Officials with the Department of Children's Services are proposing a modest $2 million increase in state dollars next year to hire more child protective workers, give them additional training and equip them with computer tablets to better document child abuse and neglect cases in the field.
Many of the proposed budget increases are being driven by necessity. DCS is under a federal court order that requires the agency to limit the caseloads of foster care workers — even as the number of children coming into foster care continues to climb. The department's plan calls for hiring 45 more child protective services workers.
DCS Commissioner Jim Henry told the governor at Monday's budget hearing that the agency has made great progress in recent months — after a troubling year. The agency faced intense scrutiny by lawmakers, child advocates and the courts. Child welfare officials have come under criticism for a child abuse hotline that dropped calls, a spike in violence at its youth detention facilities, a faulty computer system and misreporting child death data, among other things.
"In 2012, we took two steps forward and four steps back," Henry said. "I think we've made great progress this year."
Gov. Bill Haslam called the update "encouraging."
DCS has been under court oversight for more than a decade to provide better services to children in foster care. A court settlement requires DCS to limit the number of cases assigned to caseworkers. A junior caseworker can have no more than 15 cases, for example, but court monitors found caseworkers had more. The department is asking for $1.2 million to add 45 new caseworkers.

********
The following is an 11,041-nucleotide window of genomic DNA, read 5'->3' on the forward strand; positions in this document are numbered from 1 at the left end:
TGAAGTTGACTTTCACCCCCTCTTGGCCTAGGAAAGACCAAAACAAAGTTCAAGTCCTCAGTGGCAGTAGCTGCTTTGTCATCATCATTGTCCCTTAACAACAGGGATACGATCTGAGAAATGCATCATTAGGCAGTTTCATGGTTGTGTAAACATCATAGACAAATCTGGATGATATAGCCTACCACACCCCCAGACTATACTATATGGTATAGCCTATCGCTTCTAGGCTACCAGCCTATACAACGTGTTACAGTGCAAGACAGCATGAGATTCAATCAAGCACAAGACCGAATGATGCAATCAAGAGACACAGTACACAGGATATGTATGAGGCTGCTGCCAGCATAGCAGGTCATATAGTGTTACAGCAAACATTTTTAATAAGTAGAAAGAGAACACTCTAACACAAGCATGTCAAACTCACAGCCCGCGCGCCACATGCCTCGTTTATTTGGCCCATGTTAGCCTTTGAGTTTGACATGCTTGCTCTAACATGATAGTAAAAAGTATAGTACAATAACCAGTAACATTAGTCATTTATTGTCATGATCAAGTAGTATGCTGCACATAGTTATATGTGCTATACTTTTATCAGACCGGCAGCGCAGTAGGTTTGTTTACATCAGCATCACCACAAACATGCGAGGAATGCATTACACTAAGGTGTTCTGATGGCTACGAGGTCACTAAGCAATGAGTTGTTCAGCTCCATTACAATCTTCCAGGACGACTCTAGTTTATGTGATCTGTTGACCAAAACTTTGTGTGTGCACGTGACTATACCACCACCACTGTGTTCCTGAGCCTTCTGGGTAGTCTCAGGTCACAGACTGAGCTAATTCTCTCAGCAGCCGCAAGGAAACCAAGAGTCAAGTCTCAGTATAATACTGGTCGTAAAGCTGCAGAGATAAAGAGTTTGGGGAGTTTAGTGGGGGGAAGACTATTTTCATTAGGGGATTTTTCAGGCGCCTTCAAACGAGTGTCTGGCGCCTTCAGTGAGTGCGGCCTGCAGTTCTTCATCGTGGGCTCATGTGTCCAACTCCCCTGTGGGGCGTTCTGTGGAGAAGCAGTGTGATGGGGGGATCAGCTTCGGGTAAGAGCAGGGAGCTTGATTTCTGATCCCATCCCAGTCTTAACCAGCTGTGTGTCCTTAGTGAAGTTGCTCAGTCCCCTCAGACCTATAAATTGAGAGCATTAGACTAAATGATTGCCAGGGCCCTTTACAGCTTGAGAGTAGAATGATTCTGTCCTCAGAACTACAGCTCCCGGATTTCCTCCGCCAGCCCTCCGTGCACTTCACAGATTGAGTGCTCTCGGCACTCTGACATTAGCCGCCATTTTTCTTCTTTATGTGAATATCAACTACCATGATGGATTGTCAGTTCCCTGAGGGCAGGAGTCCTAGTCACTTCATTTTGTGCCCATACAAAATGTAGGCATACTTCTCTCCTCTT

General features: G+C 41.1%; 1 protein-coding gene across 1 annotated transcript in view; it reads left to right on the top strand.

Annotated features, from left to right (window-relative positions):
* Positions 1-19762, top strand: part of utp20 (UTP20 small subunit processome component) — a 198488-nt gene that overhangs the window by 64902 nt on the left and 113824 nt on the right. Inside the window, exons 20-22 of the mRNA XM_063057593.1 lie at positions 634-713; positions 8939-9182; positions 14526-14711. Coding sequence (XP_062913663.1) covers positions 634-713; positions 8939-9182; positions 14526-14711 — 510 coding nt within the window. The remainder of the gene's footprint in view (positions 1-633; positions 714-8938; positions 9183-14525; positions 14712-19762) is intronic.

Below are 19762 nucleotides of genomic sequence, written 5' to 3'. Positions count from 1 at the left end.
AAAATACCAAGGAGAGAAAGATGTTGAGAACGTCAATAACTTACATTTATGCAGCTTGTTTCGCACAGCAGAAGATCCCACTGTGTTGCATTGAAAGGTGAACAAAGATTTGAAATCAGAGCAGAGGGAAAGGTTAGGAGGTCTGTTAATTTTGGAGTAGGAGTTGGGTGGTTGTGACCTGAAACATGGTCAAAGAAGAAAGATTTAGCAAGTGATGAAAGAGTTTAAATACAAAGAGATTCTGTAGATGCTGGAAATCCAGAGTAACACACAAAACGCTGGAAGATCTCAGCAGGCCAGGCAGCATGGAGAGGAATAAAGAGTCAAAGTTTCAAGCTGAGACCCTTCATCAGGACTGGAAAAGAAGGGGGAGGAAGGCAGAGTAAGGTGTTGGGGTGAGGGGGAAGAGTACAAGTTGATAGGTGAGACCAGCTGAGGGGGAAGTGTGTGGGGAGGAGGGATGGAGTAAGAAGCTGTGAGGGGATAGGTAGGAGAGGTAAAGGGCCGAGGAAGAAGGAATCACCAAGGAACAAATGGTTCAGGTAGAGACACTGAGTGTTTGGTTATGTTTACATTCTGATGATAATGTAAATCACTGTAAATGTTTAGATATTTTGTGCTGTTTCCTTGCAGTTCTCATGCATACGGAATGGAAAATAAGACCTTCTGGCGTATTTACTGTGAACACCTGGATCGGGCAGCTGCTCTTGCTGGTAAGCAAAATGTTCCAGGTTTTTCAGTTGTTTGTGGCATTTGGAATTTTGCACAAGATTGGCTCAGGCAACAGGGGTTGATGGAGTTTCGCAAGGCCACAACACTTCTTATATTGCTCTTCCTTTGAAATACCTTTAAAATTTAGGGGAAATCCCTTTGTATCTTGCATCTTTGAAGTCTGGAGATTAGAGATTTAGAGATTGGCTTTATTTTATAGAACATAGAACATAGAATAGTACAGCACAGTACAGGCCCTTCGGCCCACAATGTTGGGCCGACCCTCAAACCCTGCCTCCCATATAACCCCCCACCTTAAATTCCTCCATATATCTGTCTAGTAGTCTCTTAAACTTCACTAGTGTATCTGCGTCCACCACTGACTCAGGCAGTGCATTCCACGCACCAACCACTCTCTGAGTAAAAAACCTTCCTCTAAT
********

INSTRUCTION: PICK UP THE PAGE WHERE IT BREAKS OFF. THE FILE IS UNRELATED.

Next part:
Last year, the agency took in 8,435 children — up nearly 20 percent from 6,970 children taken into custody in 2009.
Department officials have pointed to a steep uptick in drug abuse and economic pressures on families in recent years as factors behind children being taken out of abusive or neglectful homes and placed into foster care. On Monday, agency officials noted the child abuse hotline — which had been dropping as many as one in three callers — may have been to blame as well, for missed opportunities to intervene in prior years when custody numbers were lower.
There were a "lot of dropped calls a year ago," Henry said. "We're probably doing a better job."
The agency is asking for $500,000 to buy mobile tablets for caseworkers to use in the field and $364,000 for child protective investigation training.
The agency is proposing some budget cuts as well, including cutting $3 million from the juvenile justice division by repurposing a now-empty facility at its Woodland Hills Youth Development Center for boys to use as a training facility. The agency's plan also calls for cutting 11 administrative positions and eliminating eight now-vacant jobs in other areas.
In total, however, the department is proposing a net budget gain that, with an increase in newly available federal dollars, will increase its overall budget to $695 million from $659 million this year.